Quantifying Wildness; Tracking Wolves and Elk in the Rockies
Twenty years ago, I was a stay-at-home Montana mom living in a place where the large carnivore population (wolves, bears, cougars) outnumbered the human population. Parenting our daughters here required learning new life skills–such as wildlife tracking. Before I could send our kids out to play, I’d go tracking in our yard and woods to see who’d been around. If I found fresh grizzly bear or cougar tracks, I planned an indoor activity instead. This strategy worked well.
Beyond keeping my family safe, tracking had many personal benefits. It sharpened my senses, gave me a keen awareness of the wildlife community, and made me feel part of the natural world, rather than a detatched observer. And when I eventually returned to college to become a scientist, my tracking skills provided the foundation for my wildlife research.
The past 40 years have brought great technological advances in how we survey animal movements. In the 1970s, scientists pioneered the use of Very High Frequency (VHF) collars that send out radio signals to indicate animal locations–called telemetry. In the mid-1990s, this technology leapt forward with Global Positioning System (GPS) collars that collect animal location data via satellite signals with up to one-meter accuracy.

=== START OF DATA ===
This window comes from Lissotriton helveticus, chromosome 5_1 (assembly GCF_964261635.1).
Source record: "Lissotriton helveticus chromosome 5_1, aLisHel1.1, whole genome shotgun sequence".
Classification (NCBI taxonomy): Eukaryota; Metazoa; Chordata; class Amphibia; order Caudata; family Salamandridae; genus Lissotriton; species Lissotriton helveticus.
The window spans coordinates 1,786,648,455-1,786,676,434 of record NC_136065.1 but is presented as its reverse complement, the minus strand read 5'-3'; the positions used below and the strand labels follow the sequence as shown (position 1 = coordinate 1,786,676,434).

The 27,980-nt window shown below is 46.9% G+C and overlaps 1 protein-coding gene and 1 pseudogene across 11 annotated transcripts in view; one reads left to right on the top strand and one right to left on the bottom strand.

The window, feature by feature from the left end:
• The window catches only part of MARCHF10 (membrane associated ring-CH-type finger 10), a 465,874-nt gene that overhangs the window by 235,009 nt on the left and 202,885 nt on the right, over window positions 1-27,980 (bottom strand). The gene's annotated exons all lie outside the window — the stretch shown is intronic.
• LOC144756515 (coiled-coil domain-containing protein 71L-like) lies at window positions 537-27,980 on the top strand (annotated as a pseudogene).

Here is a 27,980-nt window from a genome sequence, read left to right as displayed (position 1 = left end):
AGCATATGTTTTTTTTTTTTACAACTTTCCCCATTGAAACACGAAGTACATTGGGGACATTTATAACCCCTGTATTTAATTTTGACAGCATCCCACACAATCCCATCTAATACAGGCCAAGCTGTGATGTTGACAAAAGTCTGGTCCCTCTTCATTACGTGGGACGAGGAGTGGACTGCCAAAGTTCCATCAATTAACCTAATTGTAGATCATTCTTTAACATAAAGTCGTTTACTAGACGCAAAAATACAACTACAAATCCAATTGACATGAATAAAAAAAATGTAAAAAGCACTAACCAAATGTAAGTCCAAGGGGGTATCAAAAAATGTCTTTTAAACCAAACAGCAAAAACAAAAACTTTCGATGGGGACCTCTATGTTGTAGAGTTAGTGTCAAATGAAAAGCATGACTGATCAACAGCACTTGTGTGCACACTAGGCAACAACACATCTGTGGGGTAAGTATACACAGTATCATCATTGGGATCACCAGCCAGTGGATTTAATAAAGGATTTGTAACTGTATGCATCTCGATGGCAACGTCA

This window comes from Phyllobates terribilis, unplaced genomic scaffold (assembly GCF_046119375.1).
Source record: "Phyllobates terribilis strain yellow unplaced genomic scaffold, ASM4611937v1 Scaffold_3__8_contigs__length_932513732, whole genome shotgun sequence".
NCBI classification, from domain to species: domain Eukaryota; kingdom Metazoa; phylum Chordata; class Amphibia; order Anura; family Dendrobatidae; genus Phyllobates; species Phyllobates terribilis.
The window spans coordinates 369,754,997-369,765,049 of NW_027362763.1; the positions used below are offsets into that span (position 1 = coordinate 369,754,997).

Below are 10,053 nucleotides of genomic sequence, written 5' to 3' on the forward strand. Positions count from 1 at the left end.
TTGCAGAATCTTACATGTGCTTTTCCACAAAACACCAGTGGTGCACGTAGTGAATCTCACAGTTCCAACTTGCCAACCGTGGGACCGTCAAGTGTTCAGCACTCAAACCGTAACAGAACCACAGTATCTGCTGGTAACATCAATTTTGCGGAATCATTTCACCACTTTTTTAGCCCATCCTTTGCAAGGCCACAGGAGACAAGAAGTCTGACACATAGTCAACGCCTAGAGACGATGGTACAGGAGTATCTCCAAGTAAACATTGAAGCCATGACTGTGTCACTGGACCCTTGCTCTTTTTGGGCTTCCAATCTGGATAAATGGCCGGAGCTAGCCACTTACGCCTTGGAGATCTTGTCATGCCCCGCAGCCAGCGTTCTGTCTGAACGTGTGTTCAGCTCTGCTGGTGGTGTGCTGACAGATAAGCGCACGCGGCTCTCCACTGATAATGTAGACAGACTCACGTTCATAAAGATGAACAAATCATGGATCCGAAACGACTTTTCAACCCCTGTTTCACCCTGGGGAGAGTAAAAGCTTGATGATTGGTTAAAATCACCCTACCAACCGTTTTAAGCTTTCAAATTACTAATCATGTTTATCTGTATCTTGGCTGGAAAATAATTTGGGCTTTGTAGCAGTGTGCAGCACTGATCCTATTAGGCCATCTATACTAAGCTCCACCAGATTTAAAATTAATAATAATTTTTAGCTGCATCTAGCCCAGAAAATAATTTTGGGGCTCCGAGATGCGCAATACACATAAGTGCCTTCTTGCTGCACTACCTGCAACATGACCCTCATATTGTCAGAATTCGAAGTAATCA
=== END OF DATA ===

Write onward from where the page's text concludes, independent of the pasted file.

The Author Radio-Tracking a Wolf
Photo by Brent Steiner
VHF- and GPS-collar data enable scientists to answer questions about how animals use a landscape. However, this technology is expensive and invasive. Collars can cost several thousand dollars, and actually placing one on an animal can cost thousands more for trapping, helicopter time, and veterinary care. While animals recover from being trapped or net-gunned from a helicopter for collaring, and these procedures usually don’t injure them, the experience can be traumatic. Cameras set to automatically record images when an animal walks by (called camera traps) are minimally invasive, —> Read More